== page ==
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U.S. court says reporter must testify in leak case

By Lawrence Hurley

WASHINGTON (Reuters) - A federal appeals court ruled on Friday that a New York Times journalist must testify in a high-profile government leak case, saying journalists do not have special free speech protections.

The ruling by the Richmond, Virginia-based 4th U.S. Circuit Court of Appeals is a victory for the Obama administration, but it could hurt efforts by Attorney General Eric Holder to improve relations with the media. The Justice Department last week pledged to tighten its criteria for targeting journalists in leak cases.

Two other cases this year sparked a media outcry that the Justice Department had been overzealous in investigating government leaks and had infringed on free speech rights.

Prosecutors sought the testimony of reporter James Risen, author of a book, "State of War," that contained information the government believed was leaked by former CIA officer Jeffrey Sterling.

In 2010, Sterling was indicted on 10 charges relating to Risen's book, including unauthorized retention and communication of national defense information.

The following year, Holder authorized the Justice Department to issue a subpoena seeking Risen's testimony. Risen challenged the subpoena, saying he could not be compelled to testify under the First Amendment and federal common law.

A three-judge panel ruled Friday there is no "reporter's privilege" under the First Amendment's guarantee of freedom of speech, meaning journalists do not receive special treatment.

"The reporter must appear and give testimony just as every other citizen must," wrote Chief Judge William Traxler. "We are not at liberty to conclude otherwise."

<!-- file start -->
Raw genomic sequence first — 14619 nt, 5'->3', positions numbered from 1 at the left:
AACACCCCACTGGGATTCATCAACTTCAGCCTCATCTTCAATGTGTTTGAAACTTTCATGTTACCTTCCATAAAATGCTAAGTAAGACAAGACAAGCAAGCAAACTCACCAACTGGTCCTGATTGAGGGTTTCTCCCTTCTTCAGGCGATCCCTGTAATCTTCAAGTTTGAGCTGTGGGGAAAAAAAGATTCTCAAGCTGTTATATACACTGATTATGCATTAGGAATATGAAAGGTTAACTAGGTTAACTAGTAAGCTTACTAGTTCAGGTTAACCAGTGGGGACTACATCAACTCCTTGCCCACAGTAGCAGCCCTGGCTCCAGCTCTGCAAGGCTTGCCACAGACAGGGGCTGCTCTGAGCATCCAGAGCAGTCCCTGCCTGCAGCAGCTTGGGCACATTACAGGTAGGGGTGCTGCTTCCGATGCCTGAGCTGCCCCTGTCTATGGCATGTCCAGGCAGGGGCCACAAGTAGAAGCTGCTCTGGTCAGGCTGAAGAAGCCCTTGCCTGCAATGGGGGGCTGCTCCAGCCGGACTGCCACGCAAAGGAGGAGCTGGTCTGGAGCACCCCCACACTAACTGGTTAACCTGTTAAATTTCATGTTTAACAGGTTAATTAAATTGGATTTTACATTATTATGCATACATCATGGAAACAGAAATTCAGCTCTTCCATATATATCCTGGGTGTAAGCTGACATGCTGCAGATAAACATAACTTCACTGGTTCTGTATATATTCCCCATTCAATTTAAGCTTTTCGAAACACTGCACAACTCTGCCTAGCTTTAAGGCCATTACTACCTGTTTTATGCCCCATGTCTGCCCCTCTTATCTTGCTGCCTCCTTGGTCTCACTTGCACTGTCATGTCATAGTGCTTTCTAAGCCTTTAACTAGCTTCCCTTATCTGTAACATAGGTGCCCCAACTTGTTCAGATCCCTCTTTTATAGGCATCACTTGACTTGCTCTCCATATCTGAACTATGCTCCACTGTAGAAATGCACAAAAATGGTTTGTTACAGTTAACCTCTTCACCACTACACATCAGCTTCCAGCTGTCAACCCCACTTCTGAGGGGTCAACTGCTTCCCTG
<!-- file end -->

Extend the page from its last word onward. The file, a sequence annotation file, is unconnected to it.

Judge Roger Gregory dissented, pointing out that the law is not clear on the issue. Some courts have found in the past that there are instances in which reporters can invoke a "qualified privilege," which means they can refuse to testify.

"The paramount importance of the free press guaranteed by our Constitution compels me to conclude that the First Amendment encompasses a qualified reporter's privilege," Gregory wrote.

Risen's attorney, Joel Kurtzberg, said he was disappointed with the ruling and that he and his client were "evaluating our next steps." A spokesman said the Justice Department agreed with the decision and was considering how to proceed.

David Anderson, an expert in media law at the University of Texas at Austin, said the ruling was consistent with recent rulings in similar cases, which have indicated "a hardening of the judicial arteries toward the press."

If Risen refuses to testify, he will almost certainly face imprisonment and "had better pack his toothbrush," he said.

Theodore Boutrous, a lawyer in Los Angeles who has represented journalists in similar cases, said the ruling should prompt the Justice Department to back down on its request that Risen testify.

"One would hope they would look at this situation anew," he said.

MEDIA OUTCRY

Various media organizations, including Reuters America LLC, which is owned by Thomson Reuters Corp, joined a friend-of-the-court brief in support of Risen.

Congress is considering a new media shield law, backed by President Barack Obama, that would enshrine legal protections for journalists. The Senate Judiciary Committee has scheduled a hearing on the bill next week.

Friday's ruling came one week after the Justice Department issued new guidelines that would curb the ability of prosecutors to seize reporters' records when investigating leaks.

In a recent case, prosecutors obtained a warrant to search Fox News correspondent James Rosen's emails. He was named a "co-conspirator" in a federal leaks probe involving his reporting on North Korea.

In another case, the Justice Department seized Associated Press phone records as part of a probe into leaks about a 2012 Yemen-based plot to bomb a U.S. airliner.

(Reporting by Lawrence Hurley; Additional reporting by Jennifer Saba and David Ingram; Editing by Kevin Drawbaugh and Doina Chiacu)

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